By David Fox
LEUVEN, Belgium, April 2 (Reuter) – Hundreds of screaming Belgian teenagers were given scant reward for a day-long vigil in cold spring weather — the merest glimpse of British pop group Take That.
The band, on a farewell tour before splitting up later this year, sped past the waiting crowd and into a nightclub in this small university town to perform two songs for an exclusive audience.
Organisers had promised tickets to the first 400 fans, but more than three times that number queued for over 12 hours to see their heroes.
Police frogmen were on alert in a canal next to the hall where the band was to play in case the crowd swelled out of control. First aid teams were also on standby, dishing up glasses of water and throat lozenges to the shrieking girls.
The band, made up of Gary Barlow, Jason Orange, Mark Owen and Howard Donald have attracted hundreds of thousands of mainly teenage girl fans since they formed.
Robbie Williams’ departure from the band last year triggered a suicide watch and depression help-lines for distraught teens.
The band announced earlier this year they would split and tonight’s concert is the penultimate before a finale in Rotterdam, the Netherlands, on Thursday.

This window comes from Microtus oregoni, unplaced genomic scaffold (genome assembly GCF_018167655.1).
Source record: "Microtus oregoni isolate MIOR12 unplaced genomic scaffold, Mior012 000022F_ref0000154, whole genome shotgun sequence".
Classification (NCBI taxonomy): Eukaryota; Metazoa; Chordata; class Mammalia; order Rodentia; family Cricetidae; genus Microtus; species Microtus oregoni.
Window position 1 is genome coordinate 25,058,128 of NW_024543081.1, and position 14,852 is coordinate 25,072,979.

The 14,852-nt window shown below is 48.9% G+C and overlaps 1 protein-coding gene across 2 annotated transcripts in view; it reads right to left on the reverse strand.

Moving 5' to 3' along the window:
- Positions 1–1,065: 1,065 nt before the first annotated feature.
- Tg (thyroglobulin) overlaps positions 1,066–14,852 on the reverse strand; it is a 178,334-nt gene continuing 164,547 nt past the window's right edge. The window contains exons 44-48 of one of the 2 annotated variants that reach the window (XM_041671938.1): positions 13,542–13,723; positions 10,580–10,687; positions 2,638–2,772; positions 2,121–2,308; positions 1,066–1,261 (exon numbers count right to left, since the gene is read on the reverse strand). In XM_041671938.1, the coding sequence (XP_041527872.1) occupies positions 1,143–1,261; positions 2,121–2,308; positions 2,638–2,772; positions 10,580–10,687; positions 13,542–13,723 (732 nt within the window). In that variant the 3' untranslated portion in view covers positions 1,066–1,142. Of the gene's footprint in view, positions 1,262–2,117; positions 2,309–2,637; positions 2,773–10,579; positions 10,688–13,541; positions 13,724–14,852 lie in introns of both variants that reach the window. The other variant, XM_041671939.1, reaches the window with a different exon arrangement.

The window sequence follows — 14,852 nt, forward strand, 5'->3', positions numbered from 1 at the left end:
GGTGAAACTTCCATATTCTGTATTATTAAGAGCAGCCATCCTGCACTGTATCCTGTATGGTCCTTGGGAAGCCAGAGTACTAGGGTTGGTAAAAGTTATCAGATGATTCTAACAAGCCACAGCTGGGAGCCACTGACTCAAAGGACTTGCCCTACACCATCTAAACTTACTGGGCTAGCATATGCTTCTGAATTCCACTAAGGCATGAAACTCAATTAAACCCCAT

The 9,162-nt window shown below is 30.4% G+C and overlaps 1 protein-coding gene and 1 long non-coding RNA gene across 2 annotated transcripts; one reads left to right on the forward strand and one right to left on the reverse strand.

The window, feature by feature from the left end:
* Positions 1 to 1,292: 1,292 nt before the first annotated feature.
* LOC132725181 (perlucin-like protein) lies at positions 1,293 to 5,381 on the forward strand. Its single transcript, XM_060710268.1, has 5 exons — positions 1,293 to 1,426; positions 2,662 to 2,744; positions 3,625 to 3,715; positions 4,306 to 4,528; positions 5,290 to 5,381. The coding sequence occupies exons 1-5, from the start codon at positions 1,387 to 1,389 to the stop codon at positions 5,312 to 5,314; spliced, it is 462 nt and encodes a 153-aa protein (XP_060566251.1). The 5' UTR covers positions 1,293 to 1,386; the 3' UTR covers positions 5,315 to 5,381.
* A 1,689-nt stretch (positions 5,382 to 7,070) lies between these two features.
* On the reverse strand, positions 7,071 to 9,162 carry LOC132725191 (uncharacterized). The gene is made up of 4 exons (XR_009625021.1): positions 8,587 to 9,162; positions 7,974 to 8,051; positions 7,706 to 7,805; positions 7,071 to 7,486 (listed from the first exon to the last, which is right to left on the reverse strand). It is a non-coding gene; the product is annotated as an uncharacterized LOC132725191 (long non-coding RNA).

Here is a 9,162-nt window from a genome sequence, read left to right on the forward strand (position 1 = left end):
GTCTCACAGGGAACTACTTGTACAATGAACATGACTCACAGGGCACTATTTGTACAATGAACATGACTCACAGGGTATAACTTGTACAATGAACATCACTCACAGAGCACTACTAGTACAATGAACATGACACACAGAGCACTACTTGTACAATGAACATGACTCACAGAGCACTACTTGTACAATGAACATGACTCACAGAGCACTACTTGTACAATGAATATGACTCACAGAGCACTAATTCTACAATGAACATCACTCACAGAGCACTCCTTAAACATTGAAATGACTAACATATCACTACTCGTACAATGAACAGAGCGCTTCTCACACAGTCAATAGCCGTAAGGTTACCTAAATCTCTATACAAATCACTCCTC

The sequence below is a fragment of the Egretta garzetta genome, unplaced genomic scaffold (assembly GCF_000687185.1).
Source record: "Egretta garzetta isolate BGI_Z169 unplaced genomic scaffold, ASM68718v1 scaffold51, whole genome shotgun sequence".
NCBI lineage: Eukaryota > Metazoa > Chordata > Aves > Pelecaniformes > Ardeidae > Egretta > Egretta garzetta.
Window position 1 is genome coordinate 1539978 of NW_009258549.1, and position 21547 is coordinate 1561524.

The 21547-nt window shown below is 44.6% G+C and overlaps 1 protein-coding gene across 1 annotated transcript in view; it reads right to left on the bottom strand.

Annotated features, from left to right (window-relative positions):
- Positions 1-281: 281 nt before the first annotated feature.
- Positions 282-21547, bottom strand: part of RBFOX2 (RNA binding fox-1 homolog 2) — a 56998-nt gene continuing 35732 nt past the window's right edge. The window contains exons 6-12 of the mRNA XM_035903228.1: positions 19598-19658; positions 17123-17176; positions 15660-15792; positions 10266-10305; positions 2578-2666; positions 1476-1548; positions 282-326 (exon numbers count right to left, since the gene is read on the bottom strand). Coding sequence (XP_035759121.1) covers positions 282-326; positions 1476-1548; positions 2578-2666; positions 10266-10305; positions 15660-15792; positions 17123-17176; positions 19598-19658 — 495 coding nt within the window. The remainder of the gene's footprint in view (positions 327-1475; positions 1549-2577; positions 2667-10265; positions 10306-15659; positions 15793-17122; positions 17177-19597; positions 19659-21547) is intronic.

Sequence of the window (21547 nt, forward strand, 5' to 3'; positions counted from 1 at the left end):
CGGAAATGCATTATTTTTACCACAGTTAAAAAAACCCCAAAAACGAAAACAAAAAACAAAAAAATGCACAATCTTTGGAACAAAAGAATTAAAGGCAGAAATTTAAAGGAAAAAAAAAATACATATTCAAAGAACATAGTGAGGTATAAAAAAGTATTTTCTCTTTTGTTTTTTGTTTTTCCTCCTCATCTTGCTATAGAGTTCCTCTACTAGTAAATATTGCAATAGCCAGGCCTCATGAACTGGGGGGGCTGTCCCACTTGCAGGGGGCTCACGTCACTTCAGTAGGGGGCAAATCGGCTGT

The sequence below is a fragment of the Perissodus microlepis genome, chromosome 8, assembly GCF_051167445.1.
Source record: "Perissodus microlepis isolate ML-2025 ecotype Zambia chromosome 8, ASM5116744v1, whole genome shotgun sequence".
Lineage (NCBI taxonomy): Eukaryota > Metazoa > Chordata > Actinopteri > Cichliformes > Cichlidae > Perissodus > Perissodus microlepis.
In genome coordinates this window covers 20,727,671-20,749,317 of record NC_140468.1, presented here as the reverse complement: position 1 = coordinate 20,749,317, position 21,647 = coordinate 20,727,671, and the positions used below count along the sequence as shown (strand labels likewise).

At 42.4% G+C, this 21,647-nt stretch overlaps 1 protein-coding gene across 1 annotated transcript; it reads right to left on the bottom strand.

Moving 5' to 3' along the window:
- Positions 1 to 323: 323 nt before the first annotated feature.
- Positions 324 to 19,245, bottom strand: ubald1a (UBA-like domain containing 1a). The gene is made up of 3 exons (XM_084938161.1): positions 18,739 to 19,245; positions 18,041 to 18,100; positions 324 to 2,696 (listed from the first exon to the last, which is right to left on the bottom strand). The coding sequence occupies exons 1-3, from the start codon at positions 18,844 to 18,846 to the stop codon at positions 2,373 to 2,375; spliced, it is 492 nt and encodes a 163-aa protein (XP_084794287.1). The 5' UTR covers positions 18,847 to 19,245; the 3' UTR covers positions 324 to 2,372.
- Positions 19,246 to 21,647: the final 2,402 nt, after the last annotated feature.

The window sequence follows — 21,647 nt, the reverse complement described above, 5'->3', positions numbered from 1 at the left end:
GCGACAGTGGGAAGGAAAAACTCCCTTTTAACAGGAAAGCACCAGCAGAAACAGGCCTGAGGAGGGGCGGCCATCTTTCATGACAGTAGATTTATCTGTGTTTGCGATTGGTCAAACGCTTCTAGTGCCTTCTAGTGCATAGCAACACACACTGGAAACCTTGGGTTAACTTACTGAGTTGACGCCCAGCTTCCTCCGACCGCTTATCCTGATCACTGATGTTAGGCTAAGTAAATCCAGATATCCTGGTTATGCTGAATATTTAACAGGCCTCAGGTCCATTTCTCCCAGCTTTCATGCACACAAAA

“I come from Ghent and want to marry Mark,” said 14-year-old Anna who, not withstanding the age difference, would also have difficulty communicating with her would-be-fiance as the only English she speaks consists of the band’s lyrics.
But that is the kind of idolatory carefully nurtured by an industry that measures a band’s worth in millions of dollars in records and merchandising spinoffs.
Take That have seven number one hits and sold four million singles and three million albums in Britain alone.
Giselle, 15, from Ghent, said she had bought every one of the band’s records as well as posters and T-shirts — around 10,000 Belgian francs spent on what she admits will be a passing fad.
“I saw them, I saw them,” shrieked one young girl as a station wagon drove slowly past.
Unfortunately the vehicle appeared to contain four burly moustachioed workers from the Stella Artois brewery that dominates this town.
When the real Take That finally drove past, the teenagers shrieked, wept and waved.
Then they slowly dispersed, their dreams trampled among the empty crisp packets left behind.
(c) Reuters Limited 1996